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Folk Musical Therapy Explainer / Disclaimer

Tim Murphey, April 4, 2014

 

The students writing these case studies are not licenced musical therapists or teachers; they are what I call Folk Musical Therapists who are teaching short songs for the joy of sharing and singing together. And yet, they can create great joy in their social networks through interacting with positive songs that are very “therapeutic.”

 

Some people hold that “all of life is therapy for the better or worse.” Your communications and interactions with others have an effect on their lives, just as they affect you. We might call this “folk” therapy. Some naturally smiling and gracious people spread happiness with little intention to, but nevertheless achieve a great impact. Some people unknowingly and without control spread bad feelings that can create further bad feelings in others. Understanding our impact on the people around us and the people we interact with is a humanistic imperative, in my mind.

 

Language and music are two systems that greatly intertwine with our communicative interactions with others. The field of “musical therapy” has many definitions for what it is and as Bruscia (1998) states: “We are and we will always be in the process of defining, for the answers to the diverse issues and questions raised here will always vary according to the definer and the context in which the defining takes place. … Thus, every definition is important because, when we examine how the definer has answered all these questions and challenges, we have an opportunity to broaden and deepen our understanding of music therapy”(p. 19). Then Bruscia provides a working definition, “Music therapy is a systematic process of intervention wherein the therapist helps the client to promote health, using music experiences and the relationships that develop through them as dynamic forces of change.”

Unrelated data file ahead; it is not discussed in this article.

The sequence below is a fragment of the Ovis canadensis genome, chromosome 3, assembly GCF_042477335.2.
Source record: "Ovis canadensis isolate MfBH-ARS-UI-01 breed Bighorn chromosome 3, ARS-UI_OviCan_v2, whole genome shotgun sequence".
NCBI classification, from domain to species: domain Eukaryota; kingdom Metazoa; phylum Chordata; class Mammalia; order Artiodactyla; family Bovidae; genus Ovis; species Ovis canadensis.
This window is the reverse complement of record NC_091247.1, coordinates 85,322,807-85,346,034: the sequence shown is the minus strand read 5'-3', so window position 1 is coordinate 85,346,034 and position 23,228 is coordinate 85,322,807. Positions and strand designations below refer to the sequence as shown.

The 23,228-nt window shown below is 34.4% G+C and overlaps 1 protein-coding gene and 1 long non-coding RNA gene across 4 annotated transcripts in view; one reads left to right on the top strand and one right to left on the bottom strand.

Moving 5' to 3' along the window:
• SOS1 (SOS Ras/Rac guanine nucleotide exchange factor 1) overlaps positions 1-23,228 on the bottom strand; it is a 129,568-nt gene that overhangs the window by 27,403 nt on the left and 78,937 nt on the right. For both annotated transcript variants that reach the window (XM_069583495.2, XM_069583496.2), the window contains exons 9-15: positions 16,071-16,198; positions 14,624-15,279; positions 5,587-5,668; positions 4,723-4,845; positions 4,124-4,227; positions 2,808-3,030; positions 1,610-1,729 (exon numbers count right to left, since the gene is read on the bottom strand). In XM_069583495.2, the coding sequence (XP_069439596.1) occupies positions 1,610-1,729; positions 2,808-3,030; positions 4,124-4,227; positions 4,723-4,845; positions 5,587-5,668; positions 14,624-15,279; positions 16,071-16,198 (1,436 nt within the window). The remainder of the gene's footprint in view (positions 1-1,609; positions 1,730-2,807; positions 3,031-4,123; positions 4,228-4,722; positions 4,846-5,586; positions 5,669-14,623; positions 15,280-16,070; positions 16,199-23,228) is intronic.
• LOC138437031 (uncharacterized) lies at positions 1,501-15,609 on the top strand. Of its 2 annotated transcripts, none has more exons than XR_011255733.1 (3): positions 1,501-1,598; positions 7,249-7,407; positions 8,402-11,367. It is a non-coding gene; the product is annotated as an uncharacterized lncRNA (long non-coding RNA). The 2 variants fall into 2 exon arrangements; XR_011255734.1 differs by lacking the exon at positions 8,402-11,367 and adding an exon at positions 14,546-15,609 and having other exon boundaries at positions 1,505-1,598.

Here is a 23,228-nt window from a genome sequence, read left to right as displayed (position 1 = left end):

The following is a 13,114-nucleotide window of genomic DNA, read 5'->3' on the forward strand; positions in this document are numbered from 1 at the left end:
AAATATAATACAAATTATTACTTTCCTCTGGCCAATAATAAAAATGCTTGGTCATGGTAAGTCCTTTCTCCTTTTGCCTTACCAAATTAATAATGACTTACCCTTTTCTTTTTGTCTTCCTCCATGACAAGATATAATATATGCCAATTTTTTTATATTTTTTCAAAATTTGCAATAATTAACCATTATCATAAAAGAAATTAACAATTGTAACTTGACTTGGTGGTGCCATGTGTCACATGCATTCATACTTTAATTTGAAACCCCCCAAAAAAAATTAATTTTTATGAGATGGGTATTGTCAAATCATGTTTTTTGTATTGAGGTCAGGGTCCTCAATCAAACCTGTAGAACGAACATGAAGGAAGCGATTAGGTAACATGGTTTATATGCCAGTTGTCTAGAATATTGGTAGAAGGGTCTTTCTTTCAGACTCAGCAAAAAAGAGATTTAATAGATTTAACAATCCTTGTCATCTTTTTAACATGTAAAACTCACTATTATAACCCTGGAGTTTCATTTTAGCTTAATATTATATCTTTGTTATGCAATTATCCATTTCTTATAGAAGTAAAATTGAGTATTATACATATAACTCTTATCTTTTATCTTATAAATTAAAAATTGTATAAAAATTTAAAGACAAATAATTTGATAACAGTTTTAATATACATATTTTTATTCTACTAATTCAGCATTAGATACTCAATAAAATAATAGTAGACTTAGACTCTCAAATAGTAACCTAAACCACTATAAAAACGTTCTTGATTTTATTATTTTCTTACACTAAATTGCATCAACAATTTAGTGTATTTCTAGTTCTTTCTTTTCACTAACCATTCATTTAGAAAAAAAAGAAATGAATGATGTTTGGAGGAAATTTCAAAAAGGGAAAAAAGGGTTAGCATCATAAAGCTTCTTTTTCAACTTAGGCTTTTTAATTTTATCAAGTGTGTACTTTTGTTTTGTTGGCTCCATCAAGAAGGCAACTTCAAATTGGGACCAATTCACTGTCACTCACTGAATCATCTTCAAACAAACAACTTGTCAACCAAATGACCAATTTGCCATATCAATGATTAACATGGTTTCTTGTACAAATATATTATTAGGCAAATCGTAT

Students in my university classes are not technically “therapists” but in the folk version of influence in chaotic networks everyone influences everyone else and thus we are all providing subtle forms of therapy whether intended or not. Asking my students to teach others in their networks some short positive songs (under the pretense of learning some English) has great potential for joyful play, positive connecting, and the learning of emotional control through songs. So I label this type of music therapy “Folk Music Therapy” which has parallels with mothers who sing to and with their children, with choirs and groups who sing together, and with our everyday selection of our audio-musical environments. The further task of teaching a friend or family member adds a socialization perspective that may be more helpful in many instances where a more “medical-pyschotherapeutic intervention” might be refused or unavailable.

 

Bruscia, K. (1998). Defining Music Therapy: Second Edition. University Park, IL: Barcelona Publishers.